U.N. officials concede that the chances of meeting the Millennium Development Goal on sanitation are slim. But the story is different for Zimbabwe: according to the latest MDG report for the African country, the goal on sanitation is likely to be achieved there by 2015 “if current efforts continue.”
That’s thanks in part to the innovative work of Peter Morgan, who back in the 1970s, invented the Blair Ventilated Improved Pit Latrine.
This odor-free toilet was named after the Blair Research Institute, now Zimbabwe’s National Institute of Health Research, where the scientist developed a device that has been adopted in many other countries. Morgan’s portfolio also includes the “B” type Bush pump and upgraded family well, both of which have also become standard in Zimbabwe.
On Sept. 5, the British-born naturalized citizen of Zimbabwe will receive the 2013 Stockholm Water Prize from King Carl XVI Gustaf of Sweden. The ceremony is part of World Water Week, an annual gathering of thought leaders on global water issues.
“Many currently existing solutions to provide clean water and sanitation are unaffordable, impractical and out of reach for the world’s poorest people,” the Stockholm Water Prize Committee said in a statement. “As a result of Dr. Morgan’s pioneering work to develop practical water and sanitation technologies for those most in need, countless communities now enjoy safer water, a cleaner environment and quality of life.”
See the above video for Morgan’s reaction to the award.
Ahead of the event, we asked him about how the aid community can help improve sanitation and scale up innovation in global development. He also has advice for development innovators.
According to the United Nations, meeting the MDG target on sanitation means “extending sanitation services to an average of 660,000 people a day, every day, between 2011 and 2015.” What can the aid community do to help meet the challenge?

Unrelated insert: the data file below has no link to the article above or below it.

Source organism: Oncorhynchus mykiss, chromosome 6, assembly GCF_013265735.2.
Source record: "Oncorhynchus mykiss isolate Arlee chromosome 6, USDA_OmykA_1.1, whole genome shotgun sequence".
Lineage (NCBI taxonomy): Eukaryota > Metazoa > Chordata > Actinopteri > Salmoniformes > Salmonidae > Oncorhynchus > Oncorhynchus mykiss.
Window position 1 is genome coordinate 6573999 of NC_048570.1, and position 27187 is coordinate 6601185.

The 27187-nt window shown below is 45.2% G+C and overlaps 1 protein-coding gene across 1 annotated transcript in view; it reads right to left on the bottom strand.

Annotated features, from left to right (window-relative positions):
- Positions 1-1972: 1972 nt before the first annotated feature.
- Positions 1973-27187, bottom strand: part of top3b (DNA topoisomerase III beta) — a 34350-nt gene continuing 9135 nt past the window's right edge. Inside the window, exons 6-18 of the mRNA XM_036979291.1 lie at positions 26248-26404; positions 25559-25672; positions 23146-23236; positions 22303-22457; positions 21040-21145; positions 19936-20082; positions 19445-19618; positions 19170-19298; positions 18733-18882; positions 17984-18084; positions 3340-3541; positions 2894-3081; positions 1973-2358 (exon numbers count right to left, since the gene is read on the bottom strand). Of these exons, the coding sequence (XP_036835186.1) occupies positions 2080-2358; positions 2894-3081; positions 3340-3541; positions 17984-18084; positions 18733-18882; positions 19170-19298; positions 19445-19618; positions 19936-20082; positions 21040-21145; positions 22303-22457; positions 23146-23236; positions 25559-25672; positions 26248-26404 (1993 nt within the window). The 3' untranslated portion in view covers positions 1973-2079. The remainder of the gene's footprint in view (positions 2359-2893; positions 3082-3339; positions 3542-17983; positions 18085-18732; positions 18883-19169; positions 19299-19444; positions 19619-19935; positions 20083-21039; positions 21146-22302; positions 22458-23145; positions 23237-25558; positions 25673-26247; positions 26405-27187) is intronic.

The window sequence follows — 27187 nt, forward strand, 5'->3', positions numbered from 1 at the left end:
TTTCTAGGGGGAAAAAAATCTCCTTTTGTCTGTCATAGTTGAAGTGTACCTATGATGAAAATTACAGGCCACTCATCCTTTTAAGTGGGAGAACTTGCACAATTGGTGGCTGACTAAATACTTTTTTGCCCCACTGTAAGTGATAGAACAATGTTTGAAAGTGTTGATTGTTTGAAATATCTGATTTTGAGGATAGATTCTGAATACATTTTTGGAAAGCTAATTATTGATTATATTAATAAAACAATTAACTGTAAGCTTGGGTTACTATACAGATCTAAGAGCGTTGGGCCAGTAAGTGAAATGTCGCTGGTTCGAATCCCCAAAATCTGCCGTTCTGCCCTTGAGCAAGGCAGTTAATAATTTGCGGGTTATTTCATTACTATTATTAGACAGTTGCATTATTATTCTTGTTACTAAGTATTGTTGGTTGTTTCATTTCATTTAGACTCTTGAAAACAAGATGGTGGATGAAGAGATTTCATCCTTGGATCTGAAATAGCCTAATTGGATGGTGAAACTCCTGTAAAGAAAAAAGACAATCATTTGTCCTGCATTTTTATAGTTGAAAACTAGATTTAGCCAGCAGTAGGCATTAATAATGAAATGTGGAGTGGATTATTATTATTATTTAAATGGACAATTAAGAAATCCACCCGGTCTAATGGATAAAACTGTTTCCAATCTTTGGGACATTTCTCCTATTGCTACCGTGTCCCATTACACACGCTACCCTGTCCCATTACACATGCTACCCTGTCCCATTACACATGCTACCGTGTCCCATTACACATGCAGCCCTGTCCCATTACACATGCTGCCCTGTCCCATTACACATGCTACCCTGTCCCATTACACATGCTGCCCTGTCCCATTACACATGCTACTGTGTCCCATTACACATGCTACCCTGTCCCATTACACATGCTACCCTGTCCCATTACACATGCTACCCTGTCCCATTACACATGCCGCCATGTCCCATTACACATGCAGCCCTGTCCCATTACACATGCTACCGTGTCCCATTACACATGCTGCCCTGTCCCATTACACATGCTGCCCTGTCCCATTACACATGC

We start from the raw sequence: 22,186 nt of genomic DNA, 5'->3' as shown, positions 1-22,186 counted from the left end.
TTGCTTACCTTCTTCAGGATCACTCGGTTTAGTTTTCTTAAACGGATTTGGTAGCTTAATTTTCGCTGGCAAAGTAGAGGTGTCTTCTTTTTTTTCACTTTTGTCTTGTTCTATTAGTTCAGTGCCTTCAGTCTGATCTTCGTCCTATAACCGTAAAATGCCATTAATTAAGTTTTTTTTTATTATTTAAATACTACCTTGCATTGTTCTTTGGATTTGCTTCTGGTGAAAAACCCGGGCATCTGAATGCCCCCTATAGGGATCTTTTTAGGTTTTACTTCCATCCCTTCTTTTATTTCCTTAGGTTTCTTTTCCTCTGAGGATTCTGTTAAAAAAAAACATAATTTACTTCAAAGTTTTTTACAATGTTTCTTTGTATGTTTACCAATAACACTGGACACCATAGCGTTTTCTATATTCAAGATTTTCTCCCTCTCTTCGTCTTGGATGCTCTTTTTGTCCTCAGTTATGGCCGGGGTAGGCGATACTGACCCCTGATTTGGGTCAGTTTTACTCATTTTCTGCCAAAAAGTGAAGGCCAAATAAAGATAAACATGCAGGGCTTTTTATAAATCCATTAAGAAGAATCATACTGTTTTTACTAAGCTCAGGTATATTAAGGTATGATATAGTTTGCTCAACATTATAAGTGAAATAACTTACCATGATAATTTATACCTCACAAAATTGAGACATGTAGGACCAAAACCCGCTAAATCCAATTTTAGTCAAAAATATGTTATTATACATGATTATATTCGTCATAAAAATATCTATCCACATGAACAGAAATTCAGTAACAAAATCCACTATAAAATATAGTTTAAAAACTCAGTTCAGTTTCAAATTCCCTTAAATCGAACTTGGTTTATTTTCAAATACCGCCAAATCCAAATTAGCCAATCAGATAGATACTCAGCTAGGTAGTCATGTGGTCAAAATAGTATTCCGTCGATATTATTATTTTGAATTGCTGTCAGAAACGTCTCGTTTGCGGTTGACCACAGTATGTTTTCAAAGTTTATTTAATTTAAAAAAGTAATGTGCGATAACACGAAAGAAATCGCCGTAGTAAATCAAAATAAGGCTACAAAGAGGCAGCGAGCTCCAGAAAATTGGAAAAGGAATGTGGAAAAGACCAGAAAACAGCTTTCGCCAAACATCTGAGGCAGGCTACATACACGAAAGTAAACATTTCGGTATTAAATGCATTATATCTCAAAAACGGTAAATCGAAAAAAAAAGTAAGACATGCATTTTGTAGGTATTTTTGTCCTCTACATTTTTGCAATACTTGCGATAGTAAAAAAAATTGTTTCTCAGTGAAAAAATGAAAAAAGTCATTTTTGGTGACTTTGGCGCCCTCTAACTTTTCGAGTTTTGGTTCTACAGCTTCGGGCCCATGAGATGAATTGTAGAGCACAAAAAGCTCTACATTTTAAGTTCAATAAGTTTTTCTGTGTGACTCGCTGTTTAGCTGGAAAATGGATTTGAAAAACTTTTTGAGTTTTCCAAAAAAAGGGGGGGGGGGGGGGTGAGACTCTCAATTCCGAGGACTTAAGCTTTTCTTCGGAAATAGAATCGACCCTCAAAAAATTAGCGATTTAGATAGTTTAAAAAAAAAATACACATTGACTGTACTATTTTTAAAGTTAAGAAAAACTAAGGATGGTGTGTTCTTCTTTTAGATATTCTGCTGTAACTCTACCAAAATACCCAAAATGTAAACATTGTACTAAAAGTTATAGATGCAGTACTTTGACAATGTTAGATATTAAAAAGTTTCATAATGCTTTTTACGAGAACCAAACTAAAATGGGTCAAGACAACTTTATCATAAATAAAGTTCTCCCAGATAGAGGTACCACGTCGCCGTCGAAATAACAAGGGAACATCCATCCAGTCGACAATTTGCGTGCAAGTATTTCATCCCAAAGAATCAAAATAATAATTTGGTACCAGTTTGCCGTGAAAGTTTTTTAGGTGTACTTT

This is a huge challenge, which is unlikely to be met in reality. The needs of the underprivileged are immense.
Part of the challenge must be met in encouraging health and hygiene awareness campaigns fully supported by governments. Self-help will be essential, but by encouragement. Poor people have few resources, and other priorities, like food to eat and schooling for children. I believe small material incentives can help start a self-help process off. A step by step, start very simple with the possibility of upgrading is perhaps one way forward. It is indeed a great challenge.
What role does land administration and governance play in improving water and sanitation?
Ownership of land is important — those who own their own land are more likely to do self-help developments than those who do not. The issue of land is complex. I have much to learn myself.
What do you see think as major challenges in scaling up innovation in water and sanitation and in international development in general?
Many approaches are being tried, only time will tell. [But it will take] looking and examining the various methods which have been tried before and examining them, and re-examining them to see which show the most promise for the future. Global problems with finance hinder much development within the poorer countries of the world.
What do you see as the next big innovation in water and sanitation and international development?
In terms of innovation, yes, indeed, it is widely known that the flush toilet and supporting infrastructure made modern life possible in towns and cities throughout the world.
I believe that the technical answers of the future may not lie in any single innovation, but a range to suit very different conditions. Mankind lives in a huge range of different environments. The answer really lies in producing innovative answers which cover the range of living conditions, but where the possibility of improvement can take place.
In this sector, [it’s] the person who moves the whole sector forward in one giant leap — like the cell phone — well that person deserves the prize!
What is your advice to development innovators?
Use your eyes and ears, listen and look. Ideas are often built by placing together observations and experiences and building upon them.
Keep it as simple as possible. It must be understandable to those who will use it.
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